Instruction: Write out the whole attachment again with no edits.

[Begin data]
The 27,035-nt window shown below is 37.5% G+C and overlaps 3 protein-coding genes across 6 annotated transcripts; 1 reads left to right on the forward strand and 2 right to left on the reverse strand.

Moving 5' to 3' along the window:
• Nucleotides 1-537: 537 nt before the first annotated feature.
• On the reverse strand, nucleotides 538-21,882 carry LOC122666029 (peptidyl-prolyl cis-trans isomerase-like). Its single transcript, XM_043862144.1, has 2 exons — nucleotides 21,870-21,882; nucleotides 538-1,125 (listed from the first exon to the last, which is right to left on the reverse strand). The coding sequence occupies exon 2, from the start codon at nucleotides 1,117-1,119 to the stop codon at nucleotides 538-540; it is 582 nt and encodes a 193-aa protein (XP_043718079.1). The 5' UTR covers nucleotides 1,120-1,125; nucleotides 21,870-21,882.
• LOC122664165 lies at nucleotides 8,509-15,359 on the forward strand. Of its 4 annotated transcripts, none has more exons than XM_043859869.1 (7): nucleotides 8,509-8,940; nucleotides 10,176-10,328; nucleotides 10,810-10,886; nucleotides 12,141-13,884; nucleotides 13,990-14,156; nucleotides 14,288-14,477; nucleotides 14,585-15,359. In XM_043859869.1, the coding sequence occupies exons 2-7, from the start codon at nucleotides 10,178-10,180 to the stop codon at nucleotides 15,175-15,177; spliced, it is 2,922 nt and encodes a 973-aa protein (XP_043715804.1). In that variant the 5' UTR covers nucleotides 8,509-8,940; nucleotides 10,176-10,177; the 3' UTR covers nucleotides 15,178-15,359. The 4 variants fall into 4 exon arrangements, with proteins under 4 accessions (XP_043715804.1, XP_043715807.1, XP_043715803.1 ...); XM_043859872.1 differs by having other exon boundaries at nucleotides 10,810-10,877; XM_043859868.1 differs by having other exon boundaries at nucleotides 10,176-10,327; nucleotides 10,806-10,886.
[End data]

The 27,035-nt window shown below is 37.5% G+C and overlaps 3 protein-coding genes across 6 annotated transcripts; 1 reads left to right on the forward strand and 2 right to left on the reverse strand.

Moving 5' to 3' along the window:
• Nucleotides 1-537: 537 nt before the first annotated feature.
• On the reverse strand, nucleotides 538-21,882 carry LOC122666029 (peptidyl-prolyl cis-trans isomerase-like). Its single transcript, XM_043862144.1, has 2 exons — nucleotides 21,870-21,882; nucleotides 538-1,125 (listed from the first exon to the last, which is right to left on the reverse strand). The coding sequence occupies exon 2, from the start codon at nucleotides 1,117-1,119 to the stop codon at nucleotides 538-540; it is 582 nt and encodes a 193-aa protein (XP_043718079.1). The 5' UTR covers nucleotides 1,120-1,125; nucleotides 21,870-21,882.
• LOC122664165 lies at nucleotides 8,509-15,359 on the forward strand. Of its 4 annotated transcripts, none has more exons than XM_043859869.1 (7): nucleotides 8,509-8,940; nucleotides 10,176-10,328; nucleotides 10,810-10,886; nucleotides 12,141-13,884; nucleotides 13,990-14,156; nucleotides 14,288-14,477; nucleotides 14,585-15,359. In XM_043859869.1, the coding sequence occupies exons 2-7, from the start codon at nucleotides 10,178-10,180 to the stop codon at nucleotides 15,175-15,177; spliced, it is 2,922 nt and encodes a 973-aa protein (XP_043715804.1). In that variant the 5' UTR covers nucleotides 8,509-8,940; nucleotides 10,176-10,177; the 3' UTR covers nucleotides 15,178-15,359. The 4 variants fall into 4 exon arrangements, with proteins under 4 accessions (XP_043715804.1, XP_043715807.1, XP_043715803.1 ...); XM_043859872.1 differs by having other exon boundaries at nucleotides 10,810-10,877; XM_043859868.1 differs by having other exon boundaries at nucleotides 10,176-10,327; nucleotides 10,806-10,886.